I am planning a visit to Belfast* for recent pokings about online has led to me discovering little snippets of family history on one those genealogy sites. Of course, I could register and pay for more information but why would a penniless not-even a pensioner** wish to do that when she’s in possession of a free travel pass and could do with a day out in the big city. Through reading these snippets I discovered that I come from a family of incorrigible lawbreakers. Don’t worry, Mammy’s ones – it’s all on the da’s side so far.
The great-grandmother set it all in motion back in 1906 and 1907 with several summonses for allowing drinking in her public house outside opening hours. It was to be hoped that when, in 1910, she transferred the licence to her son, our grandfather, that a more law-abiding era would ensue. Alas, this was not to be for the granda was in the papers a time or two himself for selling hard liquor after hours. It can only be assumed that they were at this kind of thing a lot as the peelers couldn’t have caught them every single time.
Then the young ones grew up and what a crew of villains they turned out to be. Never out of the news from 1939-1950. Out after dark with no lights on the bicycle, fined one shilling, shamed in the papers. That happened a lot. Then there were the motoring offences. The roads were a lot quieter in those days and, where we came from, chances were that the only vehicles on the local roads would be driven either by a police officer or one of the Byrnes. Easy pickings for the constabulory.
The authorities must have taken a very dim view of motoring offences as fines were massive. In 1941 Shemus*** (the da) was fined 15 shillings for having no insurance for a tractor and no brakes on the trailer. His brother was fined at the same court for some other piece of motoring villainy. Outlaws. The bobbies sure took no nonsense from the public in those days.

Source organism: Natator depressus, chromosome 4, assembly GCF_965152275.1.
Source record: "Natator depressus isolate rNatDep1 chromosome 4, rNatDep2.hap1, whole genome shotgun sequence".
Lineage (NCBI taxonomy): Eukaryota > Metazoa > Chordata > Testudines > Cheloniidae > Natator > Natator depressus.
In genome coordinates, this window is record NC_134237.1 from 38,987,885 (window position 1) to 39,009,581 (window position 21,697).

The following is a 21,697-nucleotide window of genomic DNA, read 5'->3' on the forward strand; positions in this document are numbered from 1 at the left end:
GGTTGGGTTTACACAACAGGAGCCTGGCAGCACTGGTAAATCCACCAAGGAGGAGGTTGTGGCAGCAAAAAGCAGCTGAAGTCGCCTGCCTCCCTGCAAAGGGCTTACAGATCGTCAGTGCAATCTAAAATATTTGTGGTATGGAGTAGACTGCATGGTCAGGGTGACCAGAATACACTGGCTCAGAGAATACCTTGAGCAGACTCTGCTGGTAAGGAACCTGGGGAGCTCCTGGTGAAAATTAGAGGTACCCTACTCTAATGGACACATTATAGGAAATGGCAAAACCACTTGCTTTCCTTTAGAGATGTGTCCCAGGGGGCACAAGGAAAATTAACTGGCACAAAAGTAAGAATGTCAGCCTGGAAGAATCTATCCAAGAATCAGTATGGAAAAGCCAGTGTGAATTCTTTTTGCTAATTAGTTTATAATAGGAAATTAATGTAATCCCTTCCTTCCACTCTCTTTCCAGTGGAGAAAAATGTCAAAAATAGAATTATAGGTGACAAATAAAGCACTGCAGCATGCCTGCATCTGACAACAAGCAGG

Meanwhile in Randalstown in 1924 a Constable Seay summoned five young boys, aged about 9 or thereabouts and hauled them off to a special Children’s Court. Despite their young age, they were named in the papers. Two of them were friends of my mother’s family. Their crime? Playing football in the street. What happened to them? I don’t know for I only got to see a snippet but the full story will be there in the newspaper archives in our local library. I do know that at least one of those boys died at Gallipoli whilst serving in the British Army.
Constable Seay must have been a terror to the people of Randalstown and about. In 1924 he charged an omnibus driver for allowing more passengers on his vehicle than were permitted by law. In 1926 he charged a Moneyglass man for working a pony in an unfit condition so, obviously, he wasn’t all bad. Seay must have had a soft spot for the animals for in 1934 he went after a man who shot a duck on a Sunday. He persecuted drunks from Toomebridge to Ballymena and, sad to say, was himself assaulted by a Mr and Mrs Clifford on the Twelfth Day in the year 1934. I believe the Cliffords were intoxicated.
*Newspaper archives, Belfast Central Library.
***How the paper spelled it.